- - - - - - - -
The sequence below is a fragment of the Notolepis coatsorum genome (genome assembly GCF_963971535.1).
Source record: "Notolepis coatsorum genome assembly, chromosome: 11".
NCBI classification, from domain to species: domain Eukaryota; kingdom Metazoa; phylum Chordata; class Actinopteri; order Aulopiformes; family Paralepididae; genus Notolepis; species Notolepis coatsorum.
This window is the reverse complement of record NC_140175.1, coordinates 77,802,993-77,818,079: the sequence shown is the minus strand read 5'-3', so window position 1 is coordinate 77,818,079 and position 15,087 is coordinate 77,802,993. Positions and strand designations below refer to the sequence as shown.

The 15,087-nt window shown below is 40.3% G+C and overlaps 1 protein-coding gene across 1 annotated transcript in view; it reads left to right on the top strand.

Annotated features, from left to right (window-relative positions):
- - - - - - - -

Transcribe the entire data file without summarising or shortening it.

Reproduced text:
The sequence below is a fragment of the Notolepis coatsorum genome (genome assembly GCF_963971535.1).
Source record: "Notolepis coatsorum genome assembly, chromosome: 11".
NCBI classification, from domain to species: domain Eukaryota; kingdom Metazoa; phylum Chordata; class Actinopteri; order Aulopiformes; family Paralepididae; genus Notolepis; species Notolepis coatsorum.
This window is the reverse complement of record NC_140175.1, coordinates 77,802,993-77,818,079: the sequence shown is the minus strand read 5'-3', so window position 1 is coordinate 77,818,079 and position 15,087 is coordinate 77,802,993. Positions and strand designations below refer to the sequence as shown.

The 15,087-nt window shown below is 40.3% G+C and overlaps 1 protein-coding gene across 1 annotated transcript in view; it reads left to right on the top strand.

Annotated features, from left to right (window-relative positions):